So not only did I miss my bus while reading this book (I was standing at the bus stop at the time, and managed to miss the bus pulling up, emptying passengers, and new ones getting on), but I crawled into bed after finishing it earlier in the night, and remembering that it was over, a little voice in the back of my head wondered “can I read it again?”

I did initially have some trouble with the fact that all the characters just accepted that sometimes people travel back in time to ensure that they are born, but that’s science fiction and, apparently especially Butler for you.

Page count: 264
Total pages: 19,633

65. “Assata,” Assata Shakur

October 7, 2010 Leave a comment

“Assata” is the autobiography of Assata Shakur, who was framed by the US government for multiple bank robberies, held for years in deplorable conditions in a men’s prison before being tried and acquitted, and wrongly convicted of the murder of a State Trooper. Assata escaped from prison in 1979 and for the past 26 years, lived in Cuba as a political prisoner. The FBI continues to consider her a domestic terrorist.

I really enjoyed this book. Assata’s an excellent writer, and her writing felt so immediate. I felt like I was with her in every scene, from working on the grandparents’ beach in the summer, to fighting with her mom, or being chained to a hospital bed. I’m not usually able to visualize when I read, but I saw and felt so much of what Assata said.

Assata is such a beautiful person. She has so much love. Black Panthers are usually painted as separatist, dangerous, violent, hateful militants. While Assata never shies from that term, when she uses it, it is an endorsement, not the indictment it is usually used as. Assata reproduces a speech she made in which she said “I am a Black revolutionary. By that i mean that i have declared war on all forces that have raped our women, castrated our men, and kept our babies empty-bellied” (49-50).

We could use more revolutionaries.

Something I knew I would find challenging going into this book is that I grew up White in the suburbs; I have always been taught that police are my friends and are trying to protect me. It’s difficult for me to understand blanket hatred and mistrust of the police, even as I know that for many Black parents teaching their children to fear the police is an act of preservation that they must transmit. I know that intellectually, and reading how Assata was treated by so many people wearing uniforms and official badges, I understand why she hates the police. But part of me still resists. Part of me still wants to see their actions as those of isolated individuals drawn to power, rather than a manifestation of the power of the government.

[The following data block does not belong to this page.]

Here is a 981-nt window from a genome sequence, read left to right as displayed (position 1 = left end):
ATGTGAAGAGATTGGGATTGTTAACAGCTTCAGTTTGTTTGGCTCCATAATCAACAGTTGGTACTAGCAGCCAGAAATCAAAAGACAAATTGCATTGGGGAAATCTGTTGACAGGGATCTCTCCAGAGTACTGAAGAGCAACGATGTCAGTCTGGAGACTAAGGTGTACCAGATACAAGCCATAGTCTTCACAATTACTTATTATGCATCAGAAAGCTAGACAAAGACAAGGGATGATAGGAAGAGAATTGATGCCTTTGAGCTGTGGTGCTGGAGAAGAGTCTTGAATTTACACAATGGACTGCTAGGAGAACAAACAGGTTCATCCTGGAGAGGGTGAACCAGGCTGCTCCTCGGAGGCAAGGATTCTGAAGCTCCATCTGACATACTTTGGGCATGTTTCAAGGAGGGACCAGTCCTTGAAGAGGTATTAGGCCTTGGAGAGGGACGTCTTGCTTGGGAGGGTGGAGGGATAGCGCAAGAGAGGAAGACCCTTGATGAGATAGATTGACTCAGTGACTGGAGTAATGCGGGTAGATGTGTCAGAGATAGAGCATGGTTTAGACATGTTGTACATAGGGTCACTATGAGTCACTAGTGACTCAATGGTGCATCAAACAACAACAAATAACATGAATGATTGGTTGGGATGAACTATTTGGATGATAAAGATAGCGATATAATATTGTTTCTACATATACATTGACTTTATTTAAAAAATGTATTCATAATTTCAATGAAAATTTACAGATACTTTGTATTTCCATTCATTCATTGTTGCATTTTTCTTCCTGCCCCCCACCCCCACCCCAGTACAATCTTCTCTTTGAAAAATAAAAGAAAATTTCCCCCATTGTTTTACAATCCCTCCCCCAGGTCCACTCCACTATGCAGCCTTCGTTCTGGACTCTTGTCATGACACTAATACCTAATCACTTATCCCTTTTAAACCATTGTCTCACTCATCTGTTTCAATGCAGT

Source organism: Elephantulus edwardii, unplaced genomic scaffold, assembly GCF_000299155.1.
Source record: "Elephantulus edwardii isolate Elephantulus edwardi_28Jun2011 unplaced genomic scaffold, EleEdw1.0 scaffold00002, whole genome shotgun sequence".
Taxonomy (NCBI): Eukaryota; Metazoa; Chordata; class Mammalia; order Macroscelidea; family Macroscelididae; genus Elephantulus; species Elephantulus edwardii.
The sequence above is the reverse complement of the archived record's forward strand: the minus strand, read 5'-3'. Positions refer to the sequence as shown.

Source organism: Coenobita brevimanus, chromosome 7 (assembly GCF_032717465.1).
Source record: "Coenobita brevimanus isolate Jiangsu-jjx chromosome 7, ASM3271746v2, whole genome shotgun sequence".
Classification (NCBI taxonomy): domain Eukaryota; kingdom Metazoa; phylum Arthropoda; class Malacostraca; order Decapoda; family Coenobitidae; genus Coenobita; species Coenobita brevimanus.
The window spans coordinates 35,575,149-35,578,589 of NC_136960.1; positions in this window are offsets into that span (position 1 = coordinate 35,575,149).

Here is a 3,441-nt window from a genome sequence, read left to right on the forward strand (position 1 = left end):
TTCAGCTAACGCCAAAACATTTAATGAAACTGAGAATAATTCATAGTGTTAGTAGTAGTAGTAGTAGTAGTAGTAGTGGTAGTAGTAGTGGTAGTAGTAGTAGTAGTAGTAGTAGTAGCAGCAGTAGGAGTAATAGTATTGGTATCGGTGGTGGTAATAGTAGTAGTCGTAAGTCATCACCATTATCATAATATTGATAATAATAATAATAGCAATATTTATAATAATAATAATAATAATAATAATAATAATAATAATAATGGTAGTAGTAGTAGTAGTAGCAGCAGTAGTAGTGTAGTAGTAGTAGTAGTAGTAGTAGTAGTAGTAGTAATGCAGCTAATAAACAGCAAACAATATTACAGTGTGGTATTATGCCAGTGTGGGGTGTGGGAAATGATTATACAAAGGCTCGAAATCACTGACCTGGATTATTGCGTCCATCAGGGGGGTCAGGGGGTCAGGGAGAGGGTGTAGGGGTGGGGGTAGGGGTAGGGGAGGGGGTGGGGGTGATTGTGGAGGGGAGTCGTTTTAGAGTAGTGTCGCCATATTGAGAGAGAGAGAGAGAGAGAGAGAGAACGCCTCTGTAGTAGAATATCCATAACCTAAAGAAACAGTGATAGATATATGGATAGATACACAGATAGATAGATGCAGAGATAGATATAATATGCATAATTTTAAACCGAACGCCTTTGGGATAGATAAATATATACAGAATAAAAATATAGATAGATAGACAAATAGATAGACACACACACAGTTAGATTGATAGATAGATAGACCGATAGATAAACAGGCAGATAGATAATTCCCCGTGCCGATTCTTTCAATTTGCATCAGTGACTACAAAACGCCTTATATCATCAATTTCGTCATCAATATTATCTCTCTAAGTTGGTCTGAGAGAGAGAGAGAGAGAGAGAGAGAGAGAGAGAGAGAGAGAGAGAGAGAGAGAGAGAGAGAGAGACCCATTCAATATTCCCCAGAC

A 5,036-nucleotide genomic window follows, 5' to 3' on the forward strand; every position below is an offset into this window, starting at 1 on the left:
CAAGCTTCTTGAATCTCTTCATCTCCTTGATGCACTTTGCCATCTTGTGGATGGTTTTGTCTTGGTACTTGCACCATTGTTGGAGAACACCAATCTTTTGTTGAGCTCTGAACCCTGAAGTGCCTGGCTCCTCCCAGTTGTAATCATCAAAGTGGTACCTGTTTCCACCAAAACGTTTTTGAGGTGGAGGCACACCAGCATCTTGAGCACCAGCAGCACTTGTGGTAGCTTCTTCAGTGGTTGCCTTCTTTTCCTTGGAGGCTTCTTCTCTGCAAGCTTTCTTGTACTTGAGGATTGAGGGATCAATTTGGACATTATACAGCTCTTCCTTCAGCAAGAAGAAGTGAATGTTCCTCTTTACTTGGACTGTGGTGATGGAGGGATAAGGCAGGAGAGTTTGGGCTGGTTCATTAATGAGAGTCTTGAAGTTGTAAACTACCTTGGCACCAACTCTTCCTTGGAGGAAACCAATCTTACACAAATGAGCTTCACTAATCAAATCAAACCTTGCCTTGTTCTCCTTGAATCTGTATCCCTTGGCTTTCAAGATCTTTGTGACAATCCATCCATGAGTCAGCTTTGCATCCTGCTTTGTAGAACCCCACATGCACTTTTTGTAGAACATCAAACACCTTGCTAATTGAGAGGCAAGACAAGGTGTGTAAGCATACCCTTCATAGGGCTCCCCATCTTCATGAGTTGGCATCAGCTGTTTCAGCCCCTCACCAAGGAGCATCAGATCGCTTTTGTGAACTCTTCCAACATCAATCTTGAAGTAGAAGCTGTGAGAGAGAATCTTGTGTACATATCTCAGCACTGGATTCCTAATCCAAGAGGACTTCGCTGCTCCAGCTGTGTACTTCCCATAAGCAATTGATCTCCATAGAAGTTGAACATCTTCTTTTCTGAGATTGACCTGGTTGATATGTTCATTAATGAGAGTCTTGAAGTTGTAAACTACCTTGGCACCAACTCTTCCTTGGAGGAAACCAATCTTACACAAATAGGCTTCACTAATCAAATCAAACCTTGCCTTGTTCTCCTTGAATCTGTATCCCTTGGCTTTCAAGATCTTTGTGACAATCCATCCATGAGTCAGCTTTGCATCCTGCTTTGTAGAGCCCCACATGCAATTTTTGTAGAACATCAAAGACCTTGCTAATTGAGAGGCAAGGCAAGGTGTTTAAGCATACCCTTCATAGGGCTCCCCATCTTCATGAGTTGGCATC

On 139, Assata writes “nobody in the world, nobody in history, has ever gotten their freedom by appealing to the moral sense of the people who are oppressing them.” I think this quote sumarizes well the Black consciousness movement

But in the past several years, I have noticed that I feel the same uneasiness around the police that I have around so many authority figure: they make me feel guilty and scared like I have done something wrong. I am frightened to look directly at them, and frightened not to show them respect. I am starting to wonder how much of the trust I feel or have felt in the police is trust in my own privilege, that I am not the one for whom they are coming. The discomfort has certainly coincided with my questioning of my power.

There in a weekly video broadcast I watch called the Lucille Clifton Rebirth Broadcast. In it, Alexis Grumbs reads a poem by Lucille Clifton and discusses it while giving an assignment for one to write on. This week’s poem was “Dialysis,” in which Lucille Clifton reflects on surviving her cancer, only to then have to survive dialysis, ending, “I am alive and furious.” I loved this line and it made me think of Assata. How wonderful to be alive, how wonderful to be furious, rather than beaten. Assata says near the end of the book, “every day out on the street now, I remind myself that Black people in amerika are oppressed. It’s necessary that I do that. People get used to anything. The less you think about your oppression, the more your tolerance for it grows. After a while, people just think oppression is the normal state of things. But to become free, you have to be acutely aware of being a slave” (262). It takes so much strength and power to face that and keep fighting. After what Assata has been though, she would have earned the right to just quietly run out her days, but that’s not what she does. She keeps writing, keeps speaking truth to power.

Page count: 320
Page total: 18,349

57. “Who Fears Death,” Nnedi Okorafor

August 11, 2010 Leave a comment

In a post-apocalyptic Africa where oceans are a thing of the past, technology has given way to powerful juju, and racial wars rule, Onyesonwu is a young and powerful sorceress charged with ending the war between the Okeke and Nuru.

I definitely want to re-read this. The first third or so was slow going for me but after Onyesonwu begins training in earnest, the book became urgent and fast-paced.

(Despite the dire tags, this book isn’t really depressing. It’s dark, to be sure, and if any of those things are a major trigger for you, skip it, but Okorafor manages to weave a book where rape, racism, and genocide are central and important but not soul-crushing.)

Page count: 387
Page total: 15,617